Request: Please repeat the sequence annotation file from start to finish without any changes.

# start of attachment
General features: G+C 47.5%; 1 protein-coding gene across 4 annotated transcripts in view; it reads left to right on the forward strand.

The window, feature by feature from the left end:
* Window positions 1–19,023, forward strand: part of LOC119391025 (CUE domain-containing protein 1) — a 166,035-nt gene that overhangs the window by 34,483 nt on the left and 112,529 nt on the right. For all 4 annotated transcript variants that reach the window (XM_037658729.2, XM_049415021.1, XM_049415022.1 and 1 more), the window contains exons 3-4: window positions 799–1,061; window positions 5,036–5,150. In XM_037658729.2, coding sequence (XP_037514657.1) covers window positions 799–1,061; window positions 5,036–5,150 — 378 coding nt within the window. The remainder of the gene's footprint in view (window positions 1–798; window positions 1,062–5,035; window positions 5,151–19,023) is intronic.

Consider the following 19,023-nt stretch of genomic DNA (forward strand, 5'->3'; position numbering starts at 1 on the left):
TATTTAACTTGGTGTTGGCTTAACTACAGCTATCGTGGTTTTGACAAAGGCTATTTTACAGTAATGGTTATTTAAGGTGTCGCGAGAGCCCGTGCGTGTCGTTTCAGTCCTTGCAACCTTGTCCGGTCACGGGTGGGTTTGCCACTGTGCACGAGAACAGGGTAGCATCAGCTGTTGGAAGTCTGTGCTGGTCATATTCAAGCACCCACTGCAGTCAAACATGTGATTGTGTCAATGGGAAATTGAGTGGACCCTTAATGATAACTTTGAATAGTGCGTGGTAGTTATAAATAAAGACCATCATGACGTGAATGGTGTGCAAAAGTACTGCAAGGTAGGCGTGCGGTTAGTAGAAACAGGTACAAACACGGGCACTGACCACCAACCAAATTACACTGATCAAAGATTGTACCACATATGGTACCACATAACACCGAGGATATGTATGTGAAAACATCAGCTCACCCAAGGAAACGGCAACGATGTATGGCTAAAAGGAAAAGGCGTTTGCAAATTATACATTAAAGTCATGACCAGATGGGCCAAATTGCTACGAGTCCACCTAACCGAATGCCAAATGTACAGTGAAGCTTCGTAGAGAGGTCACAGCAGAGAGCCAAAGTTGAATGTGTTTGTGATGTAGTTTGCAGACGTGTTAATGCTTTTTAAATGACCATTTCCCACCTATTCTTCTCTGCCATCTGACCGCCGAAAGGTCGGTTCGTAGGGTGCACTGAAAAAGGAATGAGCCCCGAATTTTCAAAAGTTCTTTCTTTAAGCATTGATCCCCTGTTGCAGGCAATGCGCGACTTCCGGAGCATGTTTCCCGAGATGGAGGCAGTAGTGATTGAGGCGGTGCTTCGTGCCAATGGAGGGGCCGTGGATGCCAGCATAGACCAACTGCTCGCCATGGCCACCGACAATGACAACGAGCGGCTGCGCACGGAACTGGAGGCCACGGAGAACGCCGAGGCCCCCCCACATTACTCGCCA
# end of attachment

General features: G+C 47.5%; 1 protein-coding gene across 4 annotated transcripts in view; it reads left to right on the forward strand.

The window, feature by feature from the left end:
* Window positions 1–19,023, forward strand: part of LOC119391025 (CUE domain-containing protein 1) — a 166,035-nt gene that overhangs the window by 34,483 nt on the left and 112,529 nt on the right. For all 4 annotated transcript variants that reach the window (XM_037658729.2, XM_049415021.1, XM_049415022.1 and 1 more), the window contains exons 3-4: window positions 799–1,061; window positions 5,036–5,150. In XM_037658729.2, coding sequence (XP_037514657.1) covers window positions 799–1,061; window positions 5,036–5,150 — 378 coding nt within the window. The remainder of the gene's footprint in view (window positions 1–798; window positions 1,062–5,035; window positions 5,151–19,023) is intronic.

Consider the following 19,023-nt stretch of genomic DNA (forward strand, 5'->3'; position numbering starts at 1 on the left):
TATTTAACTTGGTGTTGGCTTAACTACAGCTATCGTGGTTTTGACAAAGGCTATTTTACAGTAATGGTTATTTAAGGTGTCGCGAGAGCCCGTGCGTGTCGTTTCAGTCCTTGCAACCTTGTCCGGTCACGGGTGGGTTTGCCACTGTGCACGAGAACAGGGTAGCATCAGCTGTTGGAAGTCTGTGCTGGTCATATTCAAGCACCCACTGCAGTCAAACATGTGATTGTGTCAATGGGAAATTGAGTGGACCCTTAATGATAACTTTGAATAGTGCGTGGTAGTTATAAATAAAGACCATCATGACGTGAATGGTGTGCAAAAGTACTGCAAGGTAGGCGTGCGGTTAGTAGAAACAGGTACAAACACGGGCACTGACCACCAACCAAATTACACTGATCAAAGATTGTACCACATATGGTACCACATAACACCGAGGATATGTATGTGAAAACATCAGCTCACCCAAGGAAACGGCAACGATGTATGGCTAAAAGGAAAAGGCGTTTGCAAATTATACATTAAAGTCATGACCAGATGGGCCAAATTGCTACGAGTCCACCTAACCGAATGCCAAATGTACAGTGAAGCTTCGTAGAGAGGTCACAGCAGAGAGCCAAAGTTGAATGTGTTTGTGATGTAGTTTGCAGACGTGTTAATGCTTTTTAAATGACCATTTCCCACCTATTCTTCTCTGCCATCTGACCGCCGAAAGGTCGGTTCGTAGGGTGCACTGAAAAAGGAATGAGCCCCGAATTTTCAAAAGTTCTTTCTTTAAGCATTGATCCCCTGTTGCAGGCAATGCGCGACTTCCGGAGCATGTTTCCCGAGATGGAGGCAGTAGTGATTGAGGCGGTGCTTCGTGCCAATGGAGGGGCCGTGGATGCCAGCATAGACCAACTGCTCGCCATGGCCACCGACAATGACAACGAGCGGCTGCGCACGGAACTGGAGGCCACGGAGAACGCCGAGGCCCCCCCACATTACTCGCCA